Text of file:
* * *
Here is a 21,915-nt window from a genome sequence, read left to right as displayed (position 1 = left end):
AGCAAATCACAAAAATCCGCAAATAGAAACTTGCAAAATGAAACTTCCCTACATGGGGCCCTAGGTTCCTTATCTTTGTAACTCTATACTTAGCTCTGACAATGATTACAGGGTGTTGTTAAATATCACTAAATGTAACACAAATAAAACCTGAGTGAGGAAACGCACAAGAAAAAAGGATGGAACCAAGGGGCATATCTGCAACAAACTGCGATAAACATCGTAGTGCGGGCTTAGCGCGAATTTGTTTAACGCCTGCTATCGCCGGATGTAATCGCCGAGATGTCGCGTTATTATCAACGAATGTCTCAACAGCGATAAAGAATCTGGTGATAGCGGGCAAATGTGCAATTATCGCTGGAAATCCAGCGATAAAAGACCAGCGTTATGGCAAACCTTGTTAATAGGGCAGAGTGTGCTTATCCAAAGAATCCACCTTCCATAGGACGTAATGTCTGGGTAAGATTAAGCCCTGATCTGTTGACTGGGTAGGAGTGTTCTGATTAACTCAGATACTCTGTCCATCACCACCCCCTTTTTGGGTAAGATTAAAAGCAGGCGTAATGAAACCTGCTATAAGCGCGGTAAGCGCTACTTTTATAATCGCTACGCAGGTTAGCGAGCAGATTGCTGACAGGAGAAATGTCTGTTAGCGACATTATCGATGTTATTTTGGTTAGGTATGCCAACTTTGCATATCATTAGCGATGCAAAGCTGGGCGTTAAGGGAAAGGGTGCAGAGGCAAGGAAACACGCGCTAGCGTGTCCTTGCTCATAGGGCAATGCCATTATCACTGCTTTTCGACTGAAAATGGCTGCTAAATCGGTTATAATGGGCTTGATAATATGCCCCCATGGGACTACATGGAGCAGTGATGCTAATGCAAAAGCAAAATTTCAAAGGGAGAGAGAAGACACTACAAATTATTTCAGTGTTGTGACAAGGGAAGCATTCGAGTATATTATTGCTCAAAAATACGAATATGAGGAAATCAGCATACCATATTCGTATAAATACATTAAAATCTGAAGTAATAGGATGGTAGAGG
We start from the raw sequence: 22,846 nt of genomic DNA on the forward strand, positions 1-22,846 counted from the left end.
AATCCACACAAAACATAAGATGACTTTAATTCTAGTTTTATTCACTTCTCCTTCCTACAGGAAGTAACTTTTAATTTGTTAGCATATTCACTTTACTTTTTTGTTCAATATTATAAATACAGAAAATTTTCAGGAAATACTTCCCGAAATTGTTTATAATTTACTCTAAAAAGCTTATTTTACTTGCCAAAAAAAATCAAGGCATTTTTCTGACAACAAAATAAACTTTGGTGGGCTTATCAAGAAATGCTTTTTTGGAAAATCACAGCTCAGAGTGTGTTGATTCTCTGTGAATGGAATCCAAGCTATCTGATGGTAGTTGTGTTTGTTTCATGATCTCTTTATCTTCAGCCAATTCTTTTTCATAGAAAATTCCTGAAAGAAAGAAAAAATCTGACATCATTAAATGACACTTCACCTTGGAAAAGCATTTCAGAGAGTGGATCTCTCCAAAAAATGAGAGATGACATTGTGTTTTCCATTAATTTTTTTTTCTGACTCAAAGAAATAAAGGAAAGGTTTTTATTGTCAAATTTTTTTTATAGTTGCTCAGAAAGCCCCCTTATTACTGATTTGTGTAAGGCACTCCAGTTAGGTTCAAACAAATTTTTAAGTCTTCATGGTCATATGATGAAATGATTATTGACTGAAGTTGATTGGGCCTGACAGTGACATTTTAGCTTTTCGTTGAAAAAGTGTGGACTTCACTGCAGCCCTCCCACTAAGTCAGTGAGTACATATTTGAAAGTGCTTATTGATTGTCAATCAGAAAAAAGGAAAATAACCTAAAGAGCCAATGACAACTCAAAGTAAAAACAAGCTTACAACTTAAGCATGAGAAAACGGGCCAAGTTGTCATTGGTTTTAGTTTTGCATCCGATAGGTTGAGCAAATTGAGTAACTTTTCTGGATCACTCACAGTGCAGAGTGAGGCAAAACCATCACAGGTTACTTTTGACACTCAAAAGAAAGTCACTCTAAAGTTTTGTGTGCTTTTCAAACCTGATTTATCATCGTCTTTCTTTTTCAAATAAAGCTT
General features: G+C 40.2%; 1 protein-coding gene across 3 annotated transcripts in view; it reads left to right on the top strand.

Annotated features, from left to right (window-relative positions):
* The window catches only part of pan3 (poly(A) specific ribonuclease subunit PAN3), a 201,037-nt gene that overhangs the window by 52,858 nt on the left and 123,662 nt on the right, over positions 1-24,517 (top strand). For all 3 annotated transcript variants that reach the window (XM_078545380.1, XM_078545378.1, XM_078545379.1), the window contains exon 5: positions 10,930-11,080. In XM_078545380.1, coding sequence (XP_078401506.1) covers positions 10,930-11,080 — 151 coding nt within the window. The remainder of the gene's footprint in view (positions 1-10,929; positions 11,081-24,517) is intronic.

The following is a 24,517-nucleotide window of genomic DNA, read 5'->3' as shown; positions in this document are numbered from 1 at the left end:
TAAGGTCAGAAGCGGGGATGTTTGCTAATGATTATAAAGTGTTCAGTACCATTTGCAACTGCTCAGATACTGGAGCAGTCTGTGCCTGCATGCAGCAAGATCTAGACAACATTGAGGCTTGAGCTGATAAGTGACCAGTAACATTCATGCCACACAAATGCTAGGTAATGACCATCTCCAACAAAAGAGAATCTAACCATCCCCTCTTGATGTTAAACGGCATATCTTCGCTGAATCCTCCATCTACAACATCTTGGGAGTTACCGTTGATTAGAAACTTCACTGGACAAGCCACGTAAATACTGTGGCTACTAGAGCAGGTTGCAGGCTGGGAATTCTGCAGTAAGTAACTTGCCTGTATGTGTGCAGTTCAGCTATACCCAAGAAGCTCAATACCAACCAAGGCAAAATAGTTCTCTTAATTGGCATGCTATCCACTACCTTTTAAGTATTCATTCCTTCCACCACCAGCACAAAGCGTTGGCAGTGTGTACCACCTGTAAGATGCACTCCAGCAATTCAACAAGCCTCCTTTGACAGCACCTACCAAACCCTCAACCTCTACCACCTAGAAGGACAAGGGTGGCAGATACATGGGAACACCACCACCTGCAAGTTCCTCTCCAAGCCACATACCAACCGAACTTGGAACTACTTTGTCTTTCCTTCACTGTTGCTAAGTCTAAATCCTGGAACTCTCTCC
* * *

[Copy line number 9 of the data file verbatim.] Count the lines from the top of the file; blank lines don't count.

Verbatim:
TAAGGTCAGAAGCGGGGATGTTTGCTAATGATTATAAAGTGTTCAGTACCATTTGCAACTGCTCAGATACTGGAGCAGTCTGTGCCTGCATGCAGCAAGATCTAGACAACATTGAGGCTTGAGCTGATAAGTGACCAGTAACATTCATGCCACACAAATGCTAGGTAATGACCATCTCCAACAAAAGAGAATCTAACCATCCCCTCTTGATGTTAAACGGCATATCTTCGCTGAATCCTCCATCTACAACATCTTGGGAGTTACCGTTGATTAGAAACTTCACTGGACAAGCCACGTAAATACTGTGGCTACTAGAGCAGGTTGCAGGCTGGGAATTCTGCAGTAAGTAACTTGCCTGTATGTGTGCAGTTCAGCTATACCCAAGAAGCTCAATACCAACCAAGGCAAAATAGTTCTCTTAATTGGCATGCTATCCACTACCTTTTAAGTATTCATTCCTTCCACCACCAGCACAAAGCGTTGGCAGTGTGTACCACCTGTAAGATGCACTCCAGCAATTCAACAAGCCTCCTTTGACAGCACCTACCAAACCCTCAACCTCTACCACCTAGAAGGACAAGGGTGGCAGATACATGGGAACACCACCACCTGCAAGTTCCTCTCCAAGCCACATACCAACCGAACTTGGAACTACTTTGTCTTTCCTTCACTGTTGCTAAGTCTAAATCCTGGAACTCTCTCC